A minute electric circuit, especially an integrated circuit.
- ‘A team of researchers in England is challenging that convention with a magnetic microcircuit that carries out simple but important steps in computation.’
- ‘An example might be the manufacture of microcircuits.’
- ‘Similarly, although the demand for gold for industrial purposes has grown - principally for computer semiconductors and microcircuits - the giant's share, 80%, remains centred on jewellery.’
- ‘Silicon wafers used for building microcircuits are usually polished at one specific angle to the atomic planes of silicon.’
- ‘Worryingly, the man from Citroen warned that failure to restore the roof correctly might sheer off tiny but expensive-sounding microcircuits (Uh-oh!).’
- ‘Should their silicon inhabitants - microcircuits, microgears, and micropower drivers - exist in a vacuum?’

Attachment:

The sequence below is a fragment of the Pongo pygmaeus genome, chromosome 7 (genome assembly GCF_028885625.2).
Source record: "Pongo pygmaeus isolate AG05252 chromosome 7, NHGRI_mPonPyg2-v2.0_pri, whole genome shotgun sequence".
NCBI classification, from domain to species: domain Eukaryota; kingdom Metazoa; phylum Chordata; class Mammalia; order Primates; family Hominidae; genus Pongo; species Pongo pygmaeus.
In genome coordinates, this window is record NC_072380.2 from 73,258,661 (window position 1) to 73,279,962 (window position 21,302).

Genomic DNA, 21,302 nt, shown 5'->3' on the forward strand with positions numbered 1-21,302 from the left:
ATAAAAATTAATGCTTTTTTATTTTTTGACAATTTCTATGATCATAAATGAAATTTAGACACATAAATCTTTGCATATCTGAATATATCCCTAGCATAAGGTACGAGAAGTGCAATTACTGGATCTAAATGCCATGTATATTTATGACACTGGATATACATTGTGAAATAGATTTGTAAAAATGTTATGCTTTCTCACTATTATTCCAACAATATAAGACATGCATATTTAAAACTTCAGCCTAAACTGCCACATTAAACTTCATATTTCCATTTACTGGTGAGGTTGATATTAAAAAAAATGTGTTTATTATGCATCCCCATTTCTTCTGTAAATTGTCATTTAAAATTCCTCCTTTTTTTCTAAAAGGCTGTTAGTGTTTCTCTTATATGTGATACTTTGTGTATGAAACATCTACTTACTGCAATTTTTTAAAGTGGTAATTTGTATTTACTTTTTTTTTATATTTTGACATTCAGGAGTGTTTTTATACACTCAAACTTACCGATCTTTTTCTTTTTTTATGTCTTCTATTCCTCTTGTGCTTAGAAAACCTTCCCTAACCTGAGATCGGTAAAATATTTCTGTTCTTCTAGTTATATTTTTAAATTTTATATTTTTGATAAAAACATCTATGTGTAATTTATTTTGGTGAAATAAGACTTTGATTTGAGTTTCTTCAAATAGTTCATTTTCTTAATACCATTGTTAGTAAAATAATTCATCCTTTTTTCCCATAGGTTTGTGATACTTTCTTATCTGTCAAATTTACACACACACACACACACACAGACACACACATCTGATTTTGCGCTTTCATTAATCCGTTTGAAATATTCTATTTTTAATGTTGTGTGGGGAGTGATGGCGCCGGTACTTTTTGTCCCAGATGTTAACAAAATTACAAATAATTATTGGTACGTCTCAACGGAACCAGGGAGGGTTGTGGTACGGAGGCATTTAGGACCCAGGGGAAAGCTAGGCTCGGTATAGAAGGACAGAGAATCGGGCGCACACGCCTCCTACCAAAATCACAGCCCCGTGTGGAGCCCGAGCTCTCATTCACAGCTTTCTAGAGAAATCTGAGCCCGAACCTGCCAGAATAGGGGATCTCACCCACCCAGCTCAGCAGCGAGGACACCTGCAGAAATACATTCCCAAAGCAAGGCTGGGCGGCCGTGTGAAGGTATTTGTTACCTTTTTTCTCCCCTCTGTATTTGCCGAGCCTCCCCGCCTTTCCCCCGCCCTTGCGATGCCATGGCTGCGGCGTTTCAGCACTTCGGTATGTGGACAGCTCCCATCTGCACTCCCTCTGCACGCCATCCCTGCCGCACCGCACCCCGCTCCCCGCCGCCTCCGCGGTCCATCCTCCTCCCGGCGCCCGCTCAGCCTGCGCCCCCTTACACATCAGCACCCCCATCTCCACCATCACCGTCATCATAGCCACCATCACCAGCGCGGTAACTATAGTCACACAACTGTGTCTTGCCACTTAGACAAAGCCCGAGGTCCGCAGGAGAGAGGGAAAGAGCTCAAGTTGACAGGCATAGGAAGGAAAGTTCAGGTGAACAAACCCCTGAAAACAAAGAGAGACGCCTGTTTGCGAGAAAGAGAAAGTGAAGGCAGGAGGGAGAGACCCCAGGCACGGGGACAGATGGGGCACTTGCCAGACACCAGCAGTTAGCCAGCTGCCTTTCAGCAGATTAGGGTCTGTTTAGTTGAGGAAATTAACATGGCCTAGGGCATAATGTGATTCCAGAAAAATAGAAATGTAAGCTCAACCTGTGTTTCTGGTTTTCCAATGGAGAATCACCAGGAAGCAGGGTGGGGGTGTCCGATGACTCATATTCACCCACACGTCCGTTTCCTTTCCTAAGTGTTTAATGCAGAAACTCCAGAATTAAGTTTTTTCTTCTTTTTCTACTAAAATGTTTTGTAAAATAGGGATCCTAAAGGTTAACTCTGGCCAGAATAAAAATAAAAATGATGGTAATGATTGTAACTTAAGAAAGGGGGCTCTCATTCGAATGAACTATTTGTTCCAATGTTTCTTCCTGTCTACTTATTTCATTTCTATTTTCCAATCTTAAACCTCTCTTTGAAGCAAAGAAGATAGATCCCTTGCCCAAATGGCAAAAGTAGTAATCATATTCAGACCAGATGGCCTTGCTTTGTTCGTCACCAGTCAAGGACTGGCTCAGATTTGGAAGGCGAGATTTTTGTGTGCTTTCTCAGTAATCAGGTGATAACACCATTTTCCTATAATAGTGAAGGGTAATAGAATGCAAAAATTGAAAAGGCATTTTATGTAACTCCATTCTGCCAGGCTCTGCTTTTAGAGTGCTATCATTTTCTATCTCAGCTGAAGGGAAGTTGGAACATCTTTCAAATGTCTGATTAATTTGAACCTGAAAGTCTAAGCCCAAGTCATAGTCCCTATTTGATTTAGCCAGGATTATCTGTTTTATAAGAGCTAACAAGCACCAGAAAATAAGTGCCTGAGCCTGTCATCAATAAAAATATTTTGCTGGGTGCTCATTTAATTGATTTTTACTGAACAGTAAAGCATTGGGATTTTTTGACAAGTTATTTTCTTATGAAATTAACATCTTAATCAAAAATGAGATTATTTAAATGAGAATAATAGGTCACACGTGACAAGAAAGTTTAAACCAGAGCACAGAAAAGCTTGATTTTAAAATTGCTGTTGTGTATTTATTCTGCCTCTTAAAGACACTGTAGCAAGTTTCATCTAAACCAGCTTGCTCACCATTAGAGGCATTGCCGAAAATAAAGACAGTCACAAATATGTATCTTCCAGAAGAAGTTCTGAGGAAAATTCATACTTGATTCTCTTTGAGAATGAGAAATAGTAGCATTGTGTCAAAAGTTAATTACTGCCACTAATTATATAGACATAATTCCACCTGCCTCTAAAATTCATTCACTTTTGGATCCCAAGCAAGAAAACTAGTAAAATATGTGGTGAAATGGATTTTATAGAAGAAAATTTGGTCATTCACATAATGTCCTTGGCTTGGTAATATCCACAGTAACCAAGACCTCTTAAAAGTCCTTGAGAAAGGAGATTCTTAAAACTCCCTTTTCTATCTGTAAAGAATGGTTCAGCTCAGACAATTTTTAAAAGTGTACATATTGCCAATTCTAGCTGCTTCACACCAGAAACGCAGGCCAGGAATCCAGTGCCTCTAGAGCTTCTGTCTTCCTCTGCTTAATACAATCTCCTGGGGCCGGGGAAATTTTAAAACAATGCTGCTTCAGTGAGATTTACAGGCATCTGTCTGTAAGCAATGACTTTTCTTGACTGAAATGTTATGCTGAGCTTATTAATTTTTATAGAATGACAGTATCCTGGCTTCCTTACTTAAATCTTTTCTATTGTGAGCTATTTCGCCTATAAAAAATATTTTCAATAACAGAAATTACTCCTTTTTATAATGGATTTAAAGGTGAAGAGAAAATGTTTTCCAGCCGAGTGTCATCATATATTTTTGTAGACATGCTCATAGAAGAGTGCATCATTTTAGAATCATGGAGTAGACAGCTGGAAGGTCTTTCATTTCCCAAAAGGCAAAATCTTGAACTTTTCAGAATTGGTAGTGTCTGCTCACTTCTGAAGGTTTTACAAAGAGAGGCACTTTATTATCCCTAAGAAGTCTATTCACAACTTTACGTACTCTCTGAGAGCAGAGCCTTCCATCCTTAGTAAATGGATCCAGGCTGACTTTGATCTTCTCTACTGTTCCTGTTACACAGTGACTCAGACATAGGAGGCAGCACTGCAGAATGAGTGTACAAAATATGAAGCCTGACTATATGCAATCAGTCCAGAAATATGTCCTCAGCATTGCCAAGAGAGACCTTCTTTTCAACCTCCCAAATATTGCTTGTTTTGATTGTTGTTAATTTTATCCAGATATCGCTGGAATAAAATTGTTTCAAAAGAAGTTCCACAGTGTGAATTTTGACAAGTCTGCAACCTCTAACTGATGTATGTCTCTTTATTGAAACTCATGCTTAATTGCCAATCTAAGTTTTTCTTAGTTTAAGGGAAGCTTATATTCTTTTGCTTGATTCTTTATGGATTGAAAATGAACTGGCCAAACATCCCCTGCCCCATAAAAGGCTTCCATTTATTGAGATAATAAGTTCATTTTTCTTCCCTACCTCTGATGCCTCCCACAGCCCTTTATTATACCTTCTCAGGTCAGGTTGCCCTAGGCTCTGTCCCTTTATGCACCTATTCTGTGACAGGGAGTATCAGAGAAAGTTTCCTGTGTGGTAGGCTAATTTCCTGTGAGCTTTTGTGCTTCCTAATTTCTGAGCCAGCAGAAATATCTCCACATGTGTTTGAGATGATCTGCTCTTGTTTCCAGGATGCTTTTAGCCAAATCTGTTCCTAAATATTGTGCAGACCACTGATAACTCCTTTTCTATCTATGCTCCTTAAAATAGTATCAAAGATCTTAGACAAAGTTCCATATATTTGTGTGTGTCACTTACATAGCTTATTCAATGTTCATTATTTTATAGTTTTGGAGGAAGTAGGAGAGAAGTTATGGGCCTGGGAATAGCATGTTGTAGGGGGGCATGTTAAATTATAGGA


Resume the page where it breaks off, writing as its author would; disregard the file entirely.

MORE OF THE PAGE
- ‘He guarded an insurance company's computer - this was before microcircuits and it had 2,400 vacuum tubes.’
- ‘Instead of producing microcircuits, Intel could end up making furnaces.’
- ‘Not far off, say the technology's developers, are photonic microcircuits that process light beams the way today's microelectronics chips process electric currents.’
- ‘As if damaging incredibly delicate microcircuits was a helpful response to a problem, Verbena Beeks shook the hand-link.’
- ‘The most time-consuming and expensive step in constructing microcircuits focuses a pattern of light onto a semiconductor surface coated with a photosensitive film.’
- ‘Instead, he says computer simulations of the brain may be used to study how and why certain microcircuits in the brain malfunction, which is thought to be the cause of psychiatric disorders such as autism, schizophrenia, and depression.’
- ‘A microcircuit will only work if absolutely everything is right.’
We take a look at several popular, though confusing, punctuation marks.